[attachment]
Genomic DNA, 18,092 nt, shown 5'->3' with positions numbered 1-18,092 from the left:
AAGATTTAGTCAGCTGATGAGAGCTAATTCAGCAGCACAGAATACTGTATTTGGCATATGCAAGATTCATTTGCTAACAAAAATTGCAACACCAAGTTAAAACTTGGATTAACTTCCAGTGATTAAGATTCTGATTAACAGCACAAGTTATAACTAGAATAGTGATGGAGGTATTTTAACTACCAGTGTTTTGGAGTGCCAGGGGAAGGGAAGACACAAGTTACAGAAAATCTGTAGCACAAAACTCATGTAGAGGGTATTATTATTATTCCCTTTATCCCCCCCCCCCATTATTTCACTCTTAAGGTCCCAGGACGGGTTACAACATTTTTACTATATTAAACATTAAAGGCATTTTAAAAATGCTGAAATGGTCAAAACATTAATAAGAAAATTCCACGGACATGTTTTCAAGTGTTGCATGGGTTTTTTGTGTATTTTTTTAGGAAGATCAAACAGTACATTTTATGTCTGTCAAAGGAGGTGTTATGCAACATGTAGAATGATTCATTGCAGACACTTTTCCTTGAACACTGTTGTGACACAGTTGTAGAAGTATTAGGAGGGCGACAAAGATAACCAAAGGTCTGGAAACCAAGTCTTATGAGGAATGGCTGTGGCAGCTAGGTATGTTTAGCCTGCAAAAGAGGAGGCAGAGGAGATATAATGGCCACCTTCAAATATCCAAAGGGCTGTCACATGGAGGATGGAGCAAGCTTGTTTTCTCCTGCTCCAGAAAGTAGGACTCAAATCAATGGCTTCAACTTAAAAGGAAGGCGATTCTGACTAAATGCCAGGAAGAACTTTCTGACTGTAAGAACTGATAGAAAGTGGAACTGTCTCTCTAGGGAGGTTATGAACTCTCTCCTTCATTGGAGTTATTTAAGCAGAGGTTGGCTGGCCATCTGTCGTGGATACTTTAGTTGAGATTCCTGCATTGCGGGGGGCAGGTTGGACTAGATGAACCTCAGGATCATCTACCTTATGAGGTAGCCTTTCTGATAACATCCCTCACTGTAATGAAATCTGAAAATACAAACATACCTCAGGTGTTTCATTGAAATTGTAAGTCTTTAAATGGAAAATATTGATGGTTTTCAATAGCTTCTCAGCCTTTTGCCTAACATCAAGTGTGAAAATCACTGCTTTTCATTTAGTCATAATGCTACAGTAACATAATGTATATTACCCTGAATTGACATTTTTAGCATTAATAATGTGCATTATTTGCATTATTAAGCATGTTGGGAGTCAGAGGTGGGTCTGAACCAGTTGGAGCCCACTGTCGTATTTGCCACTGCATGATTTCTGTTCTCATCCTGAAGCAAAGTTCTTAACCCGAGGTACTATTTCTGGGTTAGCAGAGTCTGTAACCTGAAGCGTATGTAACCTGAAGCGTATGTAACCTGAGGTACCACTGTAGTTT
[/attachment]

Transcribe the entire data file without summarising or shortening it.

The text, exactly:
Genomic DNA, 18,092 nt, shown 5'->3' with positions numbered 1-18,092 from the left:
AAGATTTAGTCAGCTGATGAGAGCTAATTCAGCAGCACAGAATACTGTATTTGGCATATGCAAGATTCATTTGCTAACAAAAATTGCAACACCAAGTTAAAACTTGGATTAACTTCCAGTGATTAAGATTCTGATTAACAGCACAAGTTATAACTAGAATAGTGATGGAGGTATTTTAACTACCAGTGTTTTGGAGTGCCAGGGGAAGGGAAGACACAAGTTACAGAAAATCTGTAGCACAAAACTCATGTAGAGGGTATTATTATTATTCCCTTTATCCCCCCCCCCCATTATTTCACTCTTAAGGTCCCAGGACGGGTTACAACATTTTTACTATATTAAACATTAAAGGCATTTTAAAAATGCTGAAATGGTCAAAACATTAATAAGAAAATTCCACGGACATGTTTTCAAGTGTTGCATGGGTTTTTTGTGTATTTTTTTAGGAAGATCAAACAGTACATTTTATGTCTGTCAAAGGAGGTGTTATGCAACATGTAGAATGATTCATTGCAGACACTTTTCCTTGAACACTGTTGTGACACAGTTGTAGAAGTATTAGGAGGGCGACAAAGATAACCAAAGGTCTGGAAACCAAGTCTTATGAGGAATGGCTGTGGCAGCTAGGTATGTTTAGCCTGCAAAAGAGGAGGCAGAGGAGATATAATGGCCACCTTCAAATATCCAAAGGGCTGTCACATGGAGGATGGAGCAAGCTTGTTTTCTCCTGCTCCAGAAAGTAGGACTCAAATCAATGGCTTCAACTTAAAAGGAAGGCGATTCTGACTAAATGCCAGGAAGAACTTTCTGACTGTAAGAACTGATAGAAAGTGGAACTGTCTCTCTAGGGAGGTTATGAACTCTCTCCTTCATTGGAGTTATTTAAGCAGAGGTTGGCTGGCCATCTGTCGTGGATACTTTAGTTGAGATTCCTGCATTGCGGGGGGCAGGTTGGACTAGATGAACCTCAGGATCATCTACCTTATGAGGTAGCCTTTCTGATAACATCCCTCACTGTAATGAAATCTGAAAATACAAACATACCTCAGGTGTTTCATTGAAATTGTAAGTCTTTAAATGGAAAATATTGATGGTTTTCAATAGCTTCTCAGCCTTTTGCCTAACATCAAGTGTGAAAATCACTGCTTTTCATTTAGTCATAATGCTACAGTAACATAATGTATATTACCCTGAATTGACATTTTTAGCATTAATAATGTGCATTATTTGCATTATTAAGCATGTTGGGAGTCAGAGGTGGGTCTGAACCAGTTGGAGCCCACTGTCGTATTTGCCACTGCATGATTTCTGTTCTCATCCTGAAGCAAAGTTCTTAACCCGAGGTACTATTTCTGGGTTAGCAGAGTCTGTAACCTGAAGCGTATGTAACCTGAAGCGTATGTAACCTGAGGTACCACTGTAGTTT